I don't think changing the geometry is a good idea for me. Because I use a specific grid (Structured, O-Grid type, and the purpose is to do grid dependence study) and I don't think I can handle it for an angular slice of pipes.
Here is the meshing discussion in ANSYS ICEM CFD sub-forum.
http://www.cfd-online.com/Forums/ans...expansion.html

March 25, 2015, 04:15
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I think this (in picture) is the best way to have some fine mesh at a portion of a pizza... it is quite simple to do on ICEM with the O-grid option and select two edge (If I remember correctly).

I had a quick look on the ICEM topic,the simple extrusion of your block to mesh the sudden expansion of your pipe is the best idea for me.
so you have three extrusion:
1 for the first part of your pipe in length direction
2 for the second part of you pipe in length direction
3 in radial direction to fill the expansion

you cut the block on the length direction and extrude a new one to fill the sudden expansion. you can at the end create a boundary layer easily with a final O-Grid option on the face that are on the wall...

it is about time I didn't use ICEM so I hope it will work...

then in CFX (to fill the forum section ^^) you can have the periodic interface. you should have also a faster run since you have less elements in your mesh.
Attached Images
 Sans titre.jpg (16.0 KB, 29 views)

 March 25, 2015, 05:36 #7 Super Moderator   Glenn Horrocks Join Date: Mar 2009 Location: Sydney, Australia Posts: 17,750 Rep Power: 143 I am suspicious that the simulations Farzin shows are not fully converged or have some other form of numerical inaccuracy. This would mean the results are rubbish and comparisons between two rubbish simulations are also rubbish. Farzin: What checks have you done to ensure your simulation is properly converged, the mesh is adequate, your particles are correct and all the other normal checks which should be done in a CFD simulation? FarzinD likes this.

 March 25, 2015, 13:08 #8 New Member   Daniel Wilde Join Date: Jan 2014 Posts: 21 Rep Power: 12 Since the bulk velocity on one of your cases appears higher than the other, I suspect there is more of a difference between the models than just symmetric vs. full pipe. Is there heat transfer in this problem (is the fluid heating up and expanding) What are you using for inlet and outlet BCs (pressure, mass flow, ...) Also, I would definitely check your mass imbalance for both cases in solver manager FarzinD likes this.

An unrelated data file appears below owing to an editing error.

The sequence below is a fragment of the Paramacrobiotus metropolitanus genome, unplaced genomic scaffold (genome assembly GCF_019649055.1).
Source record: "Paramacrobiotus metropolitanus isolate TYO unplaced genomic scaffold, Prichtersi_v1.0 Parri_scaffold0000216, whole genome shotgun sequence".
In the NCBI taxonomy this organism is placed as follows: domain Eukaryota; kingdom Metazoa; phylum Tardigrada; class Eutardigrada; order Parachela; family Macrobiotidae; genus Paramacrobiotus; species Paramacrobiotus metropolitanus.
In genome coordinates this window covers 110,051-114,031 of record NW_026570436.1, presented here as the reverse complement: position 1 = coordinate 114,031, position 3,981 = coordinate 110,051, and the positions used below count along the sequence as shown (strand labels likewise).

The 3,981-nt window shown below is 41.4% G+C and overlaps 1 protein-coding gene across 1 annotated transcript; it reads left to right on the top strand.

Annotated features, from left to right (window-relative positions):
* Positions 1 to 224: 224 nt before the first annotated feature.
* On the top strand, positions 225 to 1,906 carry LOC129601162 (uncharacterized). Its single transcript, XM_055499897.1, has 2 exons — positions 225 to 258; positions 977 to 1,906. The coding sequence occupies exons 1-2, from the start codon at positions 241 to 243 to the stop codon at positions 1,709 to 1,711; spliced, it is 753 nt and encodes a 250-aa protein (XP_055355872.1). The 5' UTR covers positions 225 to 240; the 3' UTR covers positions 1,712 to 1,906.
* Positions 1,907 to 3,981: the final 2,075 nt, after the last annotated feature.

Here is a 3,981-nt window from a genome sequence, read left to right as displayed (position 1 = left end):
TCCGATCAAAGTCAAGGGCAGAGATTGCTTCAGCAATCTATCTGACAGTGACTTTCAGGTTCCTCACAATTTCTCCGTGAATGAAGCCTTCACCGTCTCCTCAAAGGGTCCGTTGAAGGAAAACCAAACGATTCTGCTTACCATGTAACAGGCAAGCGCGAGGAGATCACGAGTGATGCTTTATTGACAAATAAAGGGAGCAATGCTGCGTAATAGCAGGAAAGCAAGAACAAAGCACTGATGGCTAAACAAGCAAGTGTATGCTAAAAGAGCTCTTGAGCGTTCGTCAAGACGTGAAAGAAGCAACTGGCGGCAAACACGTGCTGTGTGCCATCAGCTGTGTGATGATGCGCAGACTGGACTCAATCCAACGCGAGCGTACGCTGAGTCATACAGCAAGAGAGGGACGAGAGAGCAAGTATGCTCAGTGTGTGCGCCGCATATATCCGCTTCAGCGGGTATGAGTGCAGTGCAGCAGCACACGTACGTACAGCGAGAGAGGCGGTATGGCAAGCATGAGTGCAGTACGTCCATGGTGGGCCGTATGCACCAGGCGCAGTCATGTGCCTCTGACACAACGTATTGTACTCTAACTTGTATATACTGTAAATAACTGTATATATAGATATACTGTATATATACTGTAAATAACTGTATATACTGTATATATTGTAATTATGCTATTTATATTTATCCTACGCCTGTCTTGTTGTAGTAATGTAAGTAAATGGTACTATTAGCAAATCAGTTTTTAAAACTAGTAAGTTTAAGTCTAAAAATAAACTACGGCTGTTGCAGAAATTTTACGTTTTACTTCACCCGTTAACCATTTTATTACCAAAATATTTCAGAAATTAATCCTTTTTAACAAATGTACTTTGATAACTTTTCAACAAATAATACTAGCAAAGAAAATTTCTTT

March 25, 2015, 16:21
#9
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Farzin
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Quote:
 Originally Posted by Thomas MADELEINE I think this (in picture) is the best way to have some fine mesh at a portion of a pizza... it is quite simple to do on ICEM with the O-grid option and select two edge (If I remember correctly). I had a quick look on the ICEM topic,the simple extrusion of your block to mesh the sudden expansion of your pipe is the best idea for me. so you have three extrusion: 1 for the first part of your pipe in length direction 2 for the second part of you pipe in length direction 3 in radial direction to fill the expansion you cut the block on the length direction and extrude a new one to fill the sudden expansion. you can at the end create a boundary layer easily with a final O-Grid option on the face that are on the wall... it is about time I didn't use ICEM so I hope it will work... then in CFX (to fill the forum section ^^) you can have the periodic interface. you should have also a faster run since you have less elements in your mesh.
Thank you, maybe I should try that later.
But I think with this type of geometry (half-pipe), I should get a reasonable, similar result. The reason is that this simulation is like what someone else (Sekti Nugroho, 2001) did in his thesis. The models I used here for elementary study are different, however they implemented some desired models.
And this is what they get for this flow conditions:
Nugroho-Fonti-Velocity.jpg
Clearly their result is much similar to the whole pipe simulation, than the half-pipe.

March 25, 2015, 16:58
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Farzin
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Quote:
 Originally Posted by ghorrocks I am suspicious that the simulations Farzin shows are not fully converged or have some other form of numerical inaccuracy. This would mean the results are rubbish and comparisons between two rubbish simulations are also rubbish. Farzin: What checks have you done to ensure your simulation is properly converged, the mesh is adequate, your particles are correct and all the other normal checks which should be done in a CFD simulation?